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A rip-roaring good time

2022 March 1

A return to Key West

Key West racing is back. And this time it’s a little different.

Spaceman Spiff, which finished third in the class, cruises downwind.
Walter Cooper photo

For 30 years, Key West Race Week was a mecca for sailors yearning for great mid-winter sailing and a robust social scene to match, but it faded away after the 2017 event. Organizational challenges were the first stumbling block and then any hope of revival was quashed by a pandemic. The sailing world had moved on. Or so it seemed.

But some sailors, for whom Key West Race week was as much an annual ritual as it was a chance to get away for some sailing, didn’t want to see the end of winter sailing in Key West. And The Southernmost Regatta was born.

Nearly 50 boats showed up for the mid-January event where sailors were treated to five days of nearly perfect conditions in five classes—Melges 24, J/70, J/111, GL52 and ORC.

“The wind gods could not have been more cooperative,” said Rob Ruhlman, who was instrumental in getting the regatta off the ground. Ruhlman, whose J/111 Spaceman Spiff sailed by his wife Abby, son Ryan and daughter Maegan also with longtime crew, finished third in the competitive one-design class. He is also the owner of the Cleveland, Ohio, Sailing Inc. location, the primary sponsor of the event.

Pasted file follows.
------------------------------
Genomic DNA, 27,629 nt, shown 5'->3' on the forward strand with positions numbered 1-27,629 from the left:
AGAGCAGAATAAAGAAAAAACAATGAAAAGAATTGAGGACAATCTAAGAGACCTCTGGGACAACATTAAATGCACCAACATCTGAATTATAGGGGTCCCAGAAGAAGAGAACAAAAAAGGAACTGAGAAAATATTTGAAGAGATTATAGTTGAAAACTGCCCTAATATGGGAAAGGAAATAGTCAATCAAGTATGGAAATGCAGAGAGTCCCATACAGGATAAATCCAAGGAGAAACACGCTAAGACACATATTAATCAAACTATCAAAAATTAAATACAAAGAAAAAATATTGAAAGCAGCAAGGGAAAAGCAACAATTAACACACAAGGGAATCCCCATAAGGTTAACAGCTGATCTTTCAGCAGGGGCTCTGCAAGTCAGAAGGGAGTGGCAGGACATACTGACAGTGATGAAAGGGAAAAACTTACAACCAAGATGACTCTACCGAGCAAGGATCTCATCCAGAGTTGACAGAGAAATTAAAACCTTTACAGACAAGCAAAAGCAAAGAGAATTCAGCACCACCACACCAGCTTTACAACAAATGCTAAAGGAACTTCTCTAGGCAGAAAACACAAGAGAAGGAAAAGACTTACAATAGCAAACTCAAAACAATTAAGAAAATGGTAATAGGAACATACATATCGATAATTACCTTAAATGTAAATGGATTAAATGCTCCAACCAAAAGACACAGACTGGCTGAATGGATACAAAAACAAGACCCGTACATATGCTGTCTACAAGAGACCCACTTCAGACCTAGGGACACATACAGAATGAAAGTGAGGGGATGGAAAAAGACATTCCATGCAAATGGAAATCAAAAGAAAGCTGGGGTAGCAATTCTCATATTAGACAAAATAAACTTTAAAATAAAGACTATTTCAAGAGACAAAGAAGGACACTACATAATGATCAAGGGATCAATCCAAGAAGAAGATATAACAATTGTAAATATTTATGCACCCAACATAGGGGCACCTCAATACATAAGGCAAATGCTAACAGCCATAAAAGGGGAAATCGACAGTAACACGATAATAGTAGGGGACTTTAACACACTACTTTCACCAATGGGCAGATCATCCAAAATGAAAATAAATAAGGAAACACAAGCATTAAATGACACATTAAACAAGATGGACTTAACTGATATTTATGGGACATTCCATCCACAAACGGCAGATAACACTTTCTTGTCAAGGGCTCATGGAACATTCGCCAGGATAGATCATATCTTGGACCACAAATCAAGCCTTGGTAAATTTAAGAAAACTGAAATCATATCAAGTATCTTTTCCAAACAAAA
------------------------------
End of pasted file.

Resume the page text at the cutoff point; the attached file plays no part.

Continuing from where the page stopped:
For as much as the Southernmost Regatta had in common with Key West Race Week—excellent competition and a fabulous location—there were intentional differences as well.

“Key West is a good place to go and bring your family and we want to make sure we get back to that,” Regatta Chairman Marty Kullman said. “We lost the characteristic of the family style of racing. We’re really trying to bring that back, take it down a notch and reboot.”

The J/111 class, which held its own regatta in Key West last year, returned this year for excellent one-design racing.
Walter Cooper photo


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